From time to time I get requests for where to turn for popular science outlets. Here are some resources I’ve run across. It definitely isn’t a complete list, so If you have others that you think I should add, let me know!
Magazines and Journals. Note: these are becoming less and less differentiated from blogs these days, and many popular science journals serve as homes for science bloggers. These days, you can typically follow/friend these outlets on social media and receive updates on the things they are writing about, and usually click through to read at least a summary if not the whole piece.
Science News. Magazine for The Society for Science and the Public. Short summaries of current research findings and conference notesb, along with more in depth articles. Covers a wide range of topics from medicine to particle physics.
Scientific American. Includes some longer articles, often with theme issues. I don’t subscribe, but I have a soft spot for this article since the turkey kin selection hypothesis was popularized here in a 1971 article by Charles Watts and Allen Stokes.
National Geographic. Still has it’s emphasis on cultures and exploration, and beautiful photographs that are usually properly attributed.
Discover. A little more pop sciency but still some interesting things.
Additionally, if you have institutional journal access (for example, through your campus library, some scientific journals including Nature, Science, and Journal of Experimental Biology have some sections pointing out highlights from other journals.
Blogs and other Websites
Phys.org is a news aggregator that lists articles and press releases. They mostly don’t write their own content, but it is often where popular reviews of recent research will appear (especially those that aren’t quite as high profile).
IFLS- “I F-ing Love Science” Short pieces on new/surprising scientific discoveries.
Ed Yong’s Phenomena: Not Exactly Rocket Science. a nice mix of stories and opinion pieces
The Ethogram- A new (late 2014) site similar to IFLS. Articles written by graduate students at the University of California Davis.
PBS Nature: 1 hour episodes about wildlife. Full episodes, extras, Q&A, and classroom material online.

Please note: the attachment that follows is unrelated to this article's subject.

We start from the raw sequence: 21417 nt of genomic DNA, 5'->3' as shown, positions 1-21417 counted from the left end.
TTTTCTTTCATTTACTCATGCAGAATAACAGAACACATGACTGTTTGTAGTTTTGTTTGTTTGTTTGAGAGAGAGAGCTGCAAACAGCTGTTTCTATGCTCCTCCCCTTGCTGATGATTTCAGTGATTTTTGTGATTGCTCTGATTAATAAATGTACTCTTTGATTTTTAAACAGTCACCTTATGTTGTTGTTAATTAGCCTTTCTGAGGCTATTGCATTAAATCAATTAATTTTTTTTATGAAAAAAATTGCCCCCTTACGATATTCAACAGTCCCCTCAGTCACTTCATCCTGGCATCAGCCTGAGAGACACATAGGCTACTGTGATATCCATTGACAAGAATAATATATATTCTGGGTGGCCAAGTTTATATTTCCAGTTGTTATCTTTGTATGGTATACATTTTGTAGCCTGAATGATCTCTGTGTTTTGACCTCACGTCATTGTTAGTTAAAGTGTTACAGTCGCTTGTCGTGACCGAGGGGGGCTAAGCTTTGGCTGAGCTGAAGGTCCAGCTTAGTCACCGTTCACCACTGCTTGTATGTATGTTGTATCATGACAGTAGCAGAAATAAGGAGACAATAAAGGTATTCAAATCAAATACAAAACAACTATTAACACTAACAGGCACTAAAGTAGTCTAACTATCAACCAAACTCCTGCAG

Nova: Long-running show on science and technology on PBS.
KQED Quest- Produced in the Bay Area but tackling scientific issues throughout California and beyond.
The Brain Scoop- Emily Graslie shows behind the scenes work of scientists, particularly at museums.
PhDetours/PhD TV- From the team at PhD Comics (see below), short interviews with scientists about their research, some of them animated.
Numberphile- Mathematicians get really excited sketching out interesting problems on big sheets of paper. You can also subscribe to their Youtube channel.
RadioLab- Quirky production but often fun science. On NPR Stations.
Science Friday. Ira Flatow and staff interview researchers. It is on 11-1 on Friday on my local station NPR- definitely a good listen no matter the topic.
Humor and other
PhD Comics – Jorge Cham’s take on Life in Academia.
Saturday Morning Breakfast Cereal- Zach Weiner’s comic- many science themed. Adult themes.
MelodySheep- Youtube channel autotuning great scientists into song.
Sad Animal Facts-Tumbler of one-panel comics about animals.
Books [this section under construction]
Always a good bet to check out the Science Friday Recommendations.
And No Birds Sing by Marc Jaffe. An ecological detective story- birds are disappearing on a tropical island, and as the obvious suspects continue to be ruled out, a most unlikely culprit remains. The brown tree snake is now a cautionary tale for the perils of introducing non-native species, but the story was almost impossible to believe as the research came out.
Jared Diamond (most books)
Beak of the Finch by Johnathan Weiner. Follow along with the amazing work done by Peter and Rosemary Grant and colleagues as they unravel the secrets of Darwin’s Finches in the Galapagos.
High Moon over the Amazon by Patricia Wright. Dr. Wright is best known for her later work on the conservation of lemurs in Madagascar; this autobiography details how she got into science and primate conservation through adventurous field work in South America.